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5

Baseball Therapy: The Neuropsychology of Bad Managing
by
Russell A. Carleton

11-17

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12

Pitching Backward: So, Hey, What if the Mets Had Intentionally Walked Wade Davis
by
Jeff Long

11-11

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8

Rubbing Mud: The Great Big Exasperated AL Central Shrug
by
Matthew Trueblood

11-03

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2

The BP Wayback Machine: Dayton Moore's First Week
by
Rany Jazayerli

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May 28, 2016 8:00 am

BP South Side

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James Fegan

Even division rivals hope the Royals' run doesn't end on a grim injury.

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On Josh Donaldson, Wade Davis, the Chicago Cubs, and the beautiful regenerative power of mistakes.

I’ve been living in Chicago since 2010, so when people ask me about the Cubs’ current run of success, it’s less because I’m a baseball fan and more because I’m the closest they have to an on-the-ground correspondent. It’s as if Anderson Cooper is breathlessly questioning me about The Baseball Spring: “After all this time, can it be true? Is the old regime truly gone? Can you comment on the peoples’ reactions to this new dawn?”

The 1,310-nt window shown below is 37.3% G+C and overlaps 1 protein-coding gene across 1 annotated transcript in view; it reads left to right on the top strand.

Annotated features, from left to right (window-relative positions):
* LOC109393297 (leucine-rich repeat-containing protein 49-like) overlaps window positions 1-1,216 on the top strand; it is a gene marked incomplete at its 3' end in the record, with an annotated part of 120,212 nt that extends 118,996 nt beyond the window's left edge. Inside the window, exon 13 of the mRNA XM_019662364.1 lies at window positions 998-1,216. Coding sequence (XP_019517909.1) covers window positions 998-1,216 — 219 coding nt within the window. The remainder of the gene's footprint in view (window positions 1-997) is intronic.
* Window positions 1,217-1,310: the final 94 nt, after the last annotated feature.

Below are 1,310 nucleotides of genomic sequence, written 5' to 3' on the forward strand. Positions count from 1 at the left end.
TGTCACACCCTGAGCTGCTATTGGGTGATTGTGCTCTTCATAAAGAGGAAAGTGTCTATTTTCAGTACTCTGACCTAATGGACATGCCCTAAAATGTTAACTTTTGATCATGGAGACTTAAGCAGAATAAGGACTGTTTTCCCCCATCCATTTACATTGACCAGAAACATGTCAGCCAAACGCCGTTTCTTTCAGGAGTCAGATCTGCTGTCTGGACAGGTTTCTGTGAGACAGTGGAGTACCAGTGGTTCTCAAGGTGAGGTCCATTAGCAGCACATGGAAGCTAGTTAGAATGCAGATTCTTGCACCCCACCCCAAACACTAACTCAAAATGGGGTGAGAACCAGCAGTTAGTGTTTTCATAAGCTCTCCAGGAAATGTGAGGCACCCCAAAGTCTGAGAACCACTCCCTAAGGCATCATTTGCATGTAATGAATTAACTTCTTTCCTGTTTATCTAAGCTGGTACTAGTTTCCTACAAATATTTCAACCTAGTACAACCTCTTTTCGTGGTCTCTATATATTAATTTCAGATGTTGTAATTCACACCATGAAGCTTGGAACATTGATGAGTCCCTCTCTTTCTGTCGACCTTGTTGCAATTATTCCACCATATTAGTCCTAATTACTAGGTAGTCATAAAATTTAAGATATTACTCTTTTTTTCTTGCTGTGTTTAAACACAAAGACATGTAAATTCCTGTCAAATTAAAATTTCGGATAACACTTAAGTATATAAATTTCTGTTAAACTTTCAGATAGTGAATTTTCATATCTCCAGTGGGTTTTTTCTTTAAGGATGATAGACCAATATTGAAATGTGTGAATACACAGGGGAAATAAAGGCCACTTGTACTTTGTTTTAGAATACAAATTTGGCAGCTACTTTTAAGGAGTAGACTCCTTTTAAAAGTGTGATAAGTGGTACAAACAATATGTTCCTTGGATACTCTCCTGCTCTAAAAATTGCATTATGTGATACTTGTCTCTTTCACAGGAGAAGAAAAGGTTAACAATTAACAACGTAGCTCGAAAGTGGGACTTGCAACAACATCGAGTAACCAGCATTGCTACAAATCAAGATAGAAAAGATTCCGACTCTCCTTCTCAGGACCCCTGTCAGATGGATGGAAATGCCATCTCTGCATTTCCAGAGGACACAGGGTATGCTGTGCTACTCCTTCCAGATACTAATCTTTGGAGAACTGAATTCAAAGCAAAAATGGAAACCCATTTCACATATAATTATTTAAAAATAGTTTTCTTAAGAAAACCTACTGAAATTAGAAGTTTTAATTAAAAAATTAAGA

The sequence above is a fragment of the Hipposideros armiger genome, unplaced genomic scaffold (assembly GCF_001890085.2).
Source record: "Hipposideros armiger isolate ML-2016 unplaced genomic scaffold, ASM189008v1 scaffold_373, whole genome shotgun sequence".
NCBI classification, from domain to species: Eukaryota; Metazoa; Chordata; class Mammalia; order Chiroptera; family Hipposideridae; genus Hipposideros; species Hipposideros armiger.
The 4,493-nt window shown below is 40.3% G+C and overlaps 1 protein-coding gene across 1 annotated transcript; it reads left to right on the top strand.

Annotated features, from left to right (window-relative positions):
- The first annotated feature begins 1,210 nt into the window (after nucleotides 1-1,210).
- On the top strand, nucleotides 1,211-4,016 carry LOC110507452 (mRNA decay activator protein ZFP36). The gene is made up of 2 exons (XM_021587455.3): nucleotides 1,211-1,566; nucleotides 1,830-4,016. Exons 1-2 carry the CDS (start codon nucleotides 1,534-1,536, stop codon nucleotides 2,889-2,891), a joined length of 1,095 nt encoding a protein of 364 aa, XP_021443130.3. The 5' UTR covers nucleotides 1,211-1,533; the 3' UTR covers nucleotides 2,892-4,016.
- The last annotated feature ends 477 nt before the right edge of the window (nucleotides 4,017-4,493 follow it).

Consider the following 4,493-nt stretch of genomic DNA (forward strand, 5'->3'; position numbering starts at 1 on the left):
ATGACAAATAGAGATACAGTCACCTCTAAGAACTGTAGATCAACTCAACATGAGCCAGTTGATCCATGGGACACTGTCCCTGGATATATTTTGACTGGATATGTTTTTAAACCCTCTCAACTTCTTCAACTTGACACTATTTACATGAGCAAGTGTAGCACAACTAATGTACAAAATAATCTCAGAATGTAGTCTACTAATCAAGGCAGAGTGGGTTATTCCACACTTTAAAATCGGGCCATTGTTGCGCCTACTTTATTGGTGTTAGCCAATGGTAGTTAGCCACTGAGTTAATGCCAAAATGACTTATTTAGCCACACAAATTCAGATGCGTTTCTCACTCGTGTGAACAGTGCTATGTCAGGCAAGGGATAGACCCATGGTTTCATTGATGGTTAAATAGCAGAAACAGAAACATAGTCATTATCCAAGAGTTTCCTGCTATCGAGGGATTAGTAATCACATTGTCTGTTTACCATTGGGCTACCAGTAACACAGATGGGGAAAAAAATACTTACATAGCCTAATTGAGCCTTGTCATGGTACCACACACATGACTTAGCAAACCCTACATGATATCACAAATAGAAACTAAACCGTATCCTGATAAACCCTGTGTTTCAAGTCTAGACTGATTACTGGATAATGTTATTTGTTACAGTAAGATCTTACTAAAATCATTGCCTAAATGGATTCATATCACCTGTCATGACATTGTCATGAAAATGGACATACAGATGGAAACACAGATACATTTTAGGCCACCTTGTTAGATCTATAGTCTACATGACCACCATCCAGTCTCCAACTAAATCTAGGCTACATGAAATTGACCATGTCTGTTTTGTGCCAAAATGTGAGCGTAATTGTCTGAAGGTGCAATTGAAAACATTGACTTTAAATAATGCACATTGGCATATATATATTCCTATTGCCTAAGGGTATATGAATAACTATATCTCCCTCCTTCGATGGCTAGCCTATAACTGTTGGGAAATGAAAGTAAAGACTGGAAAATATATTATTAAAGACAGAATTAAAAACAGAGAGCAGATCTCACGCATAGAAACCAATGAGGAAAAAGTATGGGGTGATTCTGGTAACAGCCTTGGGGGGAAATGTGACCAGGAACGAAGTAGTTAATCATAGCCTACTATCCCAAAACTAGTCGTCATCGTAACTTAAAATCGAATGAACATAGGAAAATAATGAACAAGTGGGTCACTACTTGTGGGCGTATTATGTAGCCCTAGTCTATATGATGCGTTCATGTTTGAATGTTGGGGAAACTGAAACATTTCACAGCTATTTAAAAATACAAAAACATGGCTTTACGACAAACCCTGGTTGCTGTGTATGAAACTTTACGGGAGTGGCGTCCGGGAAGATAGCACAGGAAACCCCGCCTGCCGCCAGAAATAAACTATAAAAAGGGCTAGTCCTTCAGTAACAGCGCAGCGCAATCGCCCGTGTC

And while the Cardinals and Pirates wait in the wings to potentially shock this triumphant narrative back into the dreary everyday, they're a healthy 8 1/2 and nine games back, and there is a level of palpable optimism and confidence that I’ll admit I didn’t see for five years living, say, a block and a half from Wrigley. So when people ask, I tell them, yeah—people are really, really excited. It’s been a long time coming.

The long time coming, not the Cubs, is what I want to interrogate a bit today. Because throughout the long rebuilding process in Chicago, Cubs fans often loathed that long time and questioned it, Moses in the Desert style. It’s no fun to wander for 40 days and 40 nights, especially if that involves watching blowouts in the 42 degree Chicago spring. People on the radio questioned Theo Epstein and Jed Hoyer—“I thought this was supposed to be a three-year process!” “Theo’s plan makes it a 10-year process, we’re never gonna see a pennant!”—and around, say, 2013, there was widespread pessimism. How long, the average fan asked, can I handle a 65-win team?

The answer to that question is a bit murky, if only because it’s beyond my pay grade to psychoanalyze the thousands of Cubs fans I waded through to get to my apartment or the El. But a related question we might more fruitfully pose is how many 65-win seasons can a team, or a player handle? In the era of the pre-planned tank in baseball, this is a fairly crucial question boiling down to, if you are an owner, the calculus of balancing your diminishing on-field returns with your financial bottom line. How bad, in other words, is too bad? When does failure start to cost more than it’s worth?